$$39{\text{ }}(39.0{\text{, }}39.00)$$ (AUD)     (A1)     (C2)[2 marks]

b.

$$12x + 5y = 108800$$     (A1)     (C1)[1 mark]

c.

$$x = 8400$$, $$y = 1600$$     (A1)(ft)(A1)(ft)     (C2)

Notes: Follow through from their equations. If $$x$$ and $$y$$ are both incorrect then award (M1) for attempting to solve simultaneous equations.[2 marks]

d.

## Question

A function f (x) = p×2x + q is defined by the mapping diagram below.

Find the value of

(i) p ;

(ii) q .[3]

a.

Write down the value of r .[1]

b.

Find the value of s .[2]

c.

## Markscheme

(i) 2p + q = 11 and 4p + q = 17     (M1)

Note: Award (M1) for either two correct equations or a correct equation in one unknown equivalent to 2p = 6 .

p = 3     (A1)

(ii) q = 5     (A1)     (C3)

Notes: If only one value of p and q is correct and no working shown, award (M0)(A1)(A0).[3 marks]

a.

r = 8     (A1)(ft)     (C1)

Note: Follow through from their answers for p and q irrespective of whether working is seen.[1 mark]

b.

3 × 2s + 5 = 197     (M1)

Note: Award (M1) for setting the correct equation.

s = 6     (A1)(ft)     (C2)

Note: Follow through from their values of p and q.[2 marks]

c.

## Question

The equation of a line L1 is $$2x + 5y = −4$$.

Write down the gradient of the line L1.[1]

a.

A second line L2 is perpendicular to L1.

Write down the gradient of L2.[1]

b.

The point (5, 3) is on L2.

Determine the equation of L2.[2]

c.

Lines L1 and L2 intersect at point P.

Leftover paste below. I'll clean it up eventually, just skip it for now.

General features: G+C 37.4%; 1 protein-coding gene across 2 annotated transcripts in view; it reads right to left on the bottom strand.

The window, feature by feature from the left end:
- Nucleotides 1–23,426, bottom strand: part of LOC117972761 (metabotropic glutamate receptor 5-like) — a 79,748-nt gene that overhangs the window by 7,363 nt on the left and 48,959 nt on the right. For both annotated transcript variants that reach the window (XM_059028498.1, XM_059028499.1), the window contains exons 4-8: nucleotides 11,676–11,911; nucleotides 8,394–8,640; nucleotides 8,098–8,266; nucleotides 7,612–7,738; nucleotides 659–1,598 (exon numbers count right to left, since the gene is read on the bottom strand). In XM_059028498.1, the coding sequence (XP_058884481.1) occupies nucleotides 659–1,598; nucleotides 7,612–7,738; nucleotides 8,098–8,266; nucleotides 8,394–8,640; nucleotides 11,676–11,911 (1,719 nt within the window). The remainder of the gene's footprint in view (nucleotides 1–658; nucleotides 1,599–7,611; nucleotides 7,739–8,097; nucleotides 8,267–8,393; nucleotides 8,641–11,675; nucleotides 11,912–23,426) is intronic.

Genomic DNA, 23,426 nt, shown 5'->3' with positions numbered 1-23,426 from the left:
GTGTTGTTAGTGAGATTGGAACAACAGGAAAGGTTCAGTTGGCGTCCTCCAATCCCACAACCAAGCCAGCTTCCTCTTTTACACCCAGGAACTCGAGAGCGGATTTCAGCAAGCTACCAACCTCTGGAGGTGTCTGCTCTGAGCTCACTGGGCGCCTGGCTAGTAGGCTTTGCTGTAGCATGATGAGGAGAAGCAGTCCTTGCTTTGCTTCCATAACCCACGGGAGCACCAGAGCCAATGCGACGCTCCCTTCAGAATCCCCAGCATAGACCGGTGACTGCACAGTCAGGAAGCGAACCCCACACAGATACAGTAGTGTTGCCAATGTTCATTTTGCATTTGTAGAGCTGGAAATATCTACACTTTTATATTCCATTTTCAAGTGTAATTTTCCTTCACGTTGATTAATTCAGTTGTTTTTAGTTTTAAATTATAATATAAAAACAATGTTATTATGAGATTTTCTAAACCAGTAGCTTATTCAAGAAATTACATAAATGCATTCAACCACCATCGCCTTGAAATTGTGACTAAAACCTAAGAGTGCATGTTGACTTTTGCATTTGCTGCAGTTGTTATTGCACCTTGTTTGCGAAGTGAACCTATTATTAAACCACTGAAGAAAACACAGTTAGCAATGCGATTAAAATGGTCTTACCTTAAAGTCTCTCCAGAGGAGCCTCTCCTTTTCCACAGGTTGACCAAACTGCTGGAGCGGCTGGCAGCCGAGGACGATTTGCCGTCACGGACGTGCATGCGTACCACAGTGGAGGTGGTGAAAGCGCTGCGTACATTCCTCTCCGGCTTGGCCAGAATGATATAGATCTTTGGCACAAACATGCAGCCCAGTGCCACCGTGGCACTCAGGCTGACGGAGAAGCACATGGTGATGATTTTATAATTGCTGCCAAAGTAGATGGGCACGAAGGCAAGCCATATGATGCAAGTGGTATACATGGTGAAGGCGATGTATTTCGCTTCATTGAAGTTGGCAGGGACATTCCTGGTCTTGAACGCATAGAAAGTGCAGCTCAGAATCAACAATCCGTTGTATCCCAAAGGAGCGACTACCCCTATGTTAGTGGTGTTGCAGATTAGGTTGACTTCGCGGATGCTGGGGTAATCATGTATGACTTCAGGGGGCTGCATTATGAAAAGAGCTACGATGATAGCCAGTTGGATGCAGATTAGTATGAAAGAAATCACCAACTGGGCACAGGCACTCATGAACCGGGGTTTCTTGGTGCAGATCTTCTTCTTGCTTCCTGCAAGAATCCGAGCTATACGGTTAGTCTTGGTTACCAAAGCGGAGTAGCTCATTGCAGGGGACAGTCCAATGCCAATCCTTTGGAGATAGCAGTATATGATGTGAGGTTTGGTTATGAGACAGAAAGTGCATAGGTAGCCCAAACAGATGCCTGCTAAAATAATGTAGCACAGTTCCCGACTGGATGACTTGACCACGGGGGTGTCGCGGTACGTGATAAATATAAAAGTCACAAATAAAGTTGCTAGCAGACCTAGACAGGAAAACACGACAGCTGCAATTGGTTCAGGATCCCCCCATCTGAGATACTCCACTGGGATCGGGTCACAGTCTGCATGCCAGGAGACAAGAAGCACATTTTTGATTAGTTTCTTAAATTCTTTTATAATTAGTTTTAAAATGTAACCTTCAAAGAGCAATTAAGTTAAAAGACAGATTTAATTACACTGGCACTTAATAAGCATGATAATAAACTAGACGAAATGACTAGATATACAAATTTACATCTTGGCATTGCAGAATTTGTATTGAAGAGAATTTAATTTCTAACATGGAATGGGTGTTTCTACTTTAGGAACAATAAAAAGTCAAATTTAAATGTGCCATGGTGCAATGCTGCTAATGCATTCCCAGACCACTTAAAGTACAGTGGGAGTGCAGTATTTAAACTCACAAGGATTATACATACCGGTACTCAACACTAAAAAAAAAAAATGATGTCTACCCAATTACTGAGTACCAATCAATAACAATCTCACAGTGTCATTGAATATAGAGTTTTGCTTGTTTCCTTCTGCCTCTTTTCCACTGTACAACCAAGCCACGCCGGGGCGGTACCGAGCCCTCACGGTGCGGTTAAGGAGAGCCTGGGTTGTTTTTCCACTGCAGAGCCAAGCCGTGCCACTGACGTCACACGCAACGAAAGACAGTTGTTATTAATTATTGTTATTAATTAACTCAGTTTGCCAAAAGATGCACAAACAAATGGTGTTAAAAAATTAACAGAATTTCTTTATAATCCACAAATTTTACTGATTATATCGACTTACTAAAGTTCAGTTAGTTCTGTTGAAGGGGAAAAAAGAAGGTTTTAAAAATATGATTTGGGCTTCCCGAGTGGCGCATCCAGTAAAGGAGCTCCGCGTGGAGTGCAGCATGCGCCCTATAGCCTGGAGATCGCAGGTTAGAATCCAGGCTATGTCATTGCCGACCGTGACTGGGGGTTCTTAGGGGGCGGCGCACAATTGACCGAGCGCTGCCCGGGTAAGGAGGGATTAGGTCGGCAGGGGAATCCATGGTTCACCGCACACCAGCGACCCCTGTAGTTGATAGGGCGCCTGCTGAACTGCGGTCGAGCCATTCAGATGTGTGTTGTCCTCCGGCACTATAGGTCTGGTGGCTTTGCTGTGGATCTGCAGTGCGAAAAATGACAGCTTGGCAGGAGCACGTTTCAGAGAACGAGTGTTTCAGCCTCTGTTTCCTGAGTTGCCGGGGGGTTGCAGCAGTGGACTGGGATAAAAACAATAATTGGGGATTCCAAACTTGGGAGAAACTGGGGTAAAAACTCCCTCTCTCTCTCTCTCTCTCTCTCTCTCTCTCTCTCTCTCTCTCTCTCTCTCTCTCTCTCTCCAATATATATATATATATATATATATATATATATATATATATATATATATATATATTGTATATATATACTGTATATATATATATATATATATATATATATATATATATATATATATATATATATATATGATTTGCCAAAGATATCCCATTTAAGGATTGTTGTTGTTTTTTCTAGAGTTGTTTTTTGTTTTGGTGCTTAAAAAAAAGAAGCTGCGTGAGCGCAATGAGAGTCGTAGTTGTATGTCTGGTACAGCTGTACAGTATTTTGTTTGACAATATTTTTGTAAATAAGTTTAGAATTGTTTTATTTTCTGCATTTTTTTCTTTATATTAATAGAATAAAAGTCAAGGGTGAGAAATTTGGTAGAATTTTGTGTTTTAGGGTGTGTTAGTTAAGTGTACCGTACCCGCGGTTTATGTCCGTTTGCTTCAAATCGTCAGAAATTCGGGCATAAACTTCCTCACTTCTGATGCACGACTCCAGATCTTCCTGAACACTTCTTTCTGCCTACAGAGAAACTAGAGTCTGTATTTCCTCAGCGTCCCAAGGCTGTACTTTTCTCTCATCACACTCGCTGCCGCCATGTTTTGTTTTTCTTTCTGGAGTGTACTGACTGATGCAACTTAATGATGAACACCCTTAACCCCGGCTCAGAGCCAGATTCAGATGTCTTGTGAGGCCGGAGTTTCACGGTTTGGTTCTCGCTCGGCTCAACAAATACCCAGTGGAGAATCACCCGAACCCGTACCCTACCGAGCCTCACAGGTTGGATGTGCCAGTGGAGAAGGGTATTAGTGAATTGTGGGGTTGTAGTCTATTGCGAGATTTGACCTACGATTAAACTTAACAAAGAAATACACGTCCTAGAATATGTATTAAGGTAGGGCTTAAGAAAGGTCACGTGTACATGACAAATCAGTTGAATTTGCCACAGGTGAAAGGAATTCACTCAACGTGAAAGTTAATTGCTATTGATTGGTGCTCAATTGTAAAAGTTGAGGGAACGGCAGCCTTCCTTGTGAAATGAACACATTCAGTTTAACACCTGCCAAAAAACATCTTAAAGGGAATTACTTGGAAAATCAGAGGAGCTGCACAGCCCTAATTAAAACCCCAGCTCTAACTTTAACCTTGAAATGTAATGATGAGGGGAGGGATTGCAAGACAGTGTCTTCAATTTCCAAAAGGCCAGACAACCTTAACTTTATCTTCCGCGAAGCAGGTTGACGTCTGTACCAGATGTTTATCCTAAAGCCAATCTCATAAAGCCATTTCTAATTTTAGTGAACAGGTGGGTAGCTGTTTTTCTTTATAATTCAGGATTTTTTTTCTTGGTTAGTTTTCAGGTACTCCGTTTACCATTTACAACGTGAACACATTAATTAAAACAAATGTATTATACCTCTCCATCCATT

Using your graphic display calculator or otherwise, find the coordinates of P.[2]

d.

## Markscheme

$$\frac{-2}{{5}}$$     (A1)     (C1)

a.

$$\frac{5}{{2}}$$     (A1)(ft)     (C1)

b.

$$3 = \frac{5}{2} \times 5 + c$$     (M1)

Notes: Award (M1) for correct substitution of their gradient into equation of line. Follow through from their answer to part (b).

$$y = \frac{5}{2}x – \frac{19}{2}$$     (A1)(ft)

OR

$$y – 3 = \frac{5}{2}(x – 5)$$     (M1)(A1)(ft)     (C2)

Notes: Award (M1) for correct substitution of their gradient into equation of line. Follow through from their answer to part (b).

c.

(3, −2)     (A1)(ft)(A1)(ft)     (C2)

Notes: If parentheses not seen award at most (A0)(A1)(ft). Accept x = 3, y = −2. Follow through from their answer to part (c), even if no working is seen. Award (M1)(A1)(ft) for a sensible attempt to solve $$2x + 5y = −4$$ and their $$y = \frac{5}{2}x – \frac{19}{2}$$ or equivalent, simultaneously.

d.

## Question

A quadratic function $$f:x \mapsto a{x^2} + b$$, where $$a$$ and $$b \in \mathbb{R}$$ and $$x \geqslant 0$$, is represented by the mapping diagram.

Using the mapping diagram, write down two equations in terms of $$a$$ and $$b$$.[2]

a.

Solve the equations to find the value of

(i)     $$a$$;

(ii)     $$b$$.[2]

b.

Find the value of $$c$$.[2]

c.

## Markscheme

$$a{(1)^2} + b = – 9$$     (A1)

$$a{(3)^2} + b = 119$$     (A1)     (C2)

Note: Accept equivalent forms of the equations.[2 marks]

a.

(i)     $$a = 16$$     (A1)(ft)

(ii)     $$b = – 25$$     (A1)(ft)     (C2)

Note: Follow through from part (a) irrespective of whether working is seen.

If working is seen follow through from part (i) to part (ii).[2 marks]

b.

$$16{c^2} – 25 = 171$$     (M1)

Note: Award (M1) for correct quadratic with their $$a$$ and $$b$$ substituted.

$$c = 3.5$$     (A1)(ft)     (C2)

Note: Accept $$x$$ instead of $$c$$.

Award (A1) only, for an answer of $$\pm 3.5$$ with or without working.[2 marks]

c.

## Question

The graph of the quadratic function $$f(x) = a{x^2} + bx + c$$ intersects the y-axis at point A (0, 5) and has its vertex at point B (4, 13).

Write down the value of $$c$$.[1]

a.

By using the coordinates of the vertex, B, or otherwise, write down two equations in $$a$$ and $$b$$.[3]

b.

Find the value of $$a$$ and of $$b$$.[2]